By Carissa Shale
Presented by Paines Plough and Critical Stages Touring Australia, ‘Come to Where I Am – Australia, Part Four’, is the fourth and final instalment of an innovative digital project which was created in response to the closure of theatre during COVID-19.
As a spin-off of their flagship project, ‘Come to Where I’m From’, this one hour digital performance invites you into the lives of four Australian artists as they share an intimate snapshot of the place where they live right now.
This collection of unique video postcards shares metropolitan, regional and rural experiences from four vastly different parts of Australia, with each one guiding you on a complete journey into the lives and environments of these Australian artists.
Merlynn Tong transports you to Turrbal and Chepara-Yugarapul country in Brisbane during her performance of ‘Time Capsule: Meanjin’. This beautifully written video-diary captures Tong’s experience during the first eight months of 2020. From the catastrophic bushfires in January, to the shock of lockdown in April, and the solidarity of the Black Lives Matter protest in July, this intimate recount takes you on a journey through the turbulent year that has been. Tong’s exceptionally well-written script feels raw and intimate, almost as if you are taking a glimpse into the pages of own her personal journal. The experiences she shares are easy to relate to, and remind us of the unique journey this year has taken us on. At times, Tong’s performance felt slightly over-acted, but the moments when she pulled it back and simply spoke from the heart were wonderfully captivating.
Leaving the sunny weather of Queensland, you are transported to the rainy days of Victoria as Ross Mueller invites you to Wadawurrung country in Geelong. ‘We are Geelong’ is an ode to a community and their beloved sport. Mueller’s performance captures unique local environments through moody videography and calming soundscapes, as he shares his love of the game and his unique insight into life in Geelong. While you see only a glimpse of Mueller at the start of his performance, he connects earnestly with the camera, and uses an expressive voice throughout to share his engaging tale.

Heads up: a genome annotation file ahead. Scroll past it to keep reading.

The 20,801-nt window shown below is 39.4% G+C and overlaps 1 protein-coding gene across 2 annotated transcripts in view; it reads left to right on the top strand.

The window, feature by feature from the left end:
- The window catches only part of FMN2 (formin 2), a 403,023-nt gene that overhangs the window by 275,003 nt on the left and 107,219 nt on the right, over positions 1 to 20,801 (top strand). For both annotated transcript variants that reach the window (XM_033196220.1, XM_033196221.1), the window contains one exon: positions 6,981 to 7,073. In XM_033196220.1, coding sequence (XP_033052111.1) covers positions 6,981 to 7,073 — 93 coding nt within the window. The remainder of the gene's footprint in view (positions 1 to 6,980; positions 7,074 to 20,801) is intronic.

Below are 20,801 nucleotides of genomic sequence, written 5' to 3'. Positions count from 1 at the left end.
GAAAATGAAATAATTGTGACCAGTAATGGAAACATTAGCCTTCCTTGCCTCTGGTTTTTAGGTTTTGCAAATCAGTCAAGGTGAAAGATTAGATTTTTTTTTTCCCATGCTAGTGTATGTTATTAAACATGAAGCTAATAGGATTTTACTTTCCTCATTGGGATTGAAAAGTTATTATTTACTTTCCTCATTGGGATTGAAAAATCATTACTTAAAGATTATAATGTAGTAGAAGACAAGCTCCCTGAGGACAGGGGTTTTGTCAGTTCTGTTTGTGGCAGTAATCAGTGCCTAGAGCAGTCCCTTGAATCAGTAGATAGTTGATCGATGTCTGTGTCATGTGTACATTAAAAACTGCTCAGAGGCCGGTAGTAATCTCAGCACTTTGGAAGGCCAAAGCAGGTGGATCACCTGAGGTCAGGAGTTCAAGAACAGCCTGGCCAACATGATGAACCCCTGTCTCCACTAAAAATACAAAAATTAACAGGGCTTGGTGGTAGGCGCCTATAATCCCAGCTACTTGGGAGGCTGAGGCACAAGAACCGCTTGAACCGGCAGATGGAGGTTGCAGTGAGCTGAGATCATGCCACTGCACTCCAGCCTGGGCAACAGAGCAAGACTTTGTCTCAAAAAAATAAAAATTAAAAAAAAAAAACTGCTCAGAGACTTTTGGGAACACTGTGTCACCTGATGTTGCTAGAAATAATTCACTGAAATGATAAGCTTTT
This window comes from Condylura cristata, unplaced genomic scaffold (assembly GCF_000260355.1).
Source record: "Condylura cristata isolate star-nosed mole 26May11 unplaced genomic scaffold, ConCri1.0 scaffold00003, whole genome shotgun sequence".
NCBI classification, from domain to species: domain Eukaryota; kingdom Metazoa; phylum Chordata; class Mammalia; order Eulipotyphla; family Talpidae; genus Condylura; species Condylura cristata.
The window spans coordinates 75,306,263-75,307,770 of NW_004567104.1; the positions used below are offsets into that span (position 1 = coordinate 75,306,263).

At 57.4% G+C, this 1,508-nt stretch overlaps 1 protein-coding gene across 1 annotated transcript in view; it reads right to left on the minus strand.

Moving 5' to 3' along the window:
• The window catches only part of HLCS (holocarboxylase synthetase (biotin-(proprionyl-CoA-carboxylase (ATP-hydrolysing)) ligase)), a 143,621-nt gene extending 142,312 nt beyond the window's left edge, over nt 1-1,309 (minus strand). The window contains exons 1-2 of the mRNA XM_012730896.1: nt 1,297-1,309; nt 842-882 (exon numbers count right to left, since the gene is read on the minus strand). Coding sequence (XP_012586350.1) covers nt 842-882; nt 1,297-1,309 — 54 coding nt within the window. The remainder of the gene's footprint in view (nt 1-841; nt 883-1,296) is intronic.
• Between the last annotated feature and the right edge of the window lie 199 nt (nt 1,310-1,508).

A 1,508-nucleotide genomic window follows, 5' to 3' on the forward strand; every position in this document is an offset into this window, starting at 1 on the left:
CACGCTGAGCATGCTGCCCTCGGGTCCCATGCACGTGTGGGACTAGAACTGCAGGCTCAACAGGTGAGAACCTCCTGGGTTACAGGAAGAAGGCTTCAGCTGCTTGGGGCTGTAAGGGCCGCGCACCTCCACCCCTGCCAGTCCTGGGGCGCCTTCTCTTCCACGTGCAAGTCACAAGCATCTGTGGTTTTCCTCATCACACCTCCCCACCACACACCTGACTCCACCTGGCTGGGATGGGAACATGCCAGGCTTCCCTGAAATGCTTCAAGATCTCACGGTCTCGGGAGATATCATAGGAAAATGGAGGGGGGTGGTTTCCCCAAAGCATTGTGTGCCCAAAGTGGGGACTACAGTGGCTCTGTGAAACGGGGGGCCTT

Mary Anne Butlers conversational performance of ‘Dingo’ set in Larrakia country, Darwin, feels like you are sitting around the campfire with a friend sharing stories. Her intimate performance is raw and vulnerable as she takes the audience on a journey of love, loss, and self-discovery in front of the stunning backdrop of the Australian bush. However, at points it was evident that Butler was reading from a script which detracted from the performances relaxed and conversational manner.
The final performance ‘Another day in the colony’, was shared by Ian Michael from Whadjuk Noongar country in Perth. This emotionally charged performance gave a voice to the anguish felt by Indigenous Australians. This extremely captivating performance will give you chills as your heart aches for the injustices our first nations people have faced, and continue to face in their daily lives. When Michael made eye contact with the camera, you could truly feel the connection and emotion beaming through the screen, however, these moments were sometimes lost as he focused on reading his script.
‘Come to Where I Am – Australia, Part Four’ is a beautifully emotional journey throughout the different corners of Australia, sharing beautiful writing and stories. Despite some hiccups, this digital production is well worth a watch, and will leave you in a state of awe.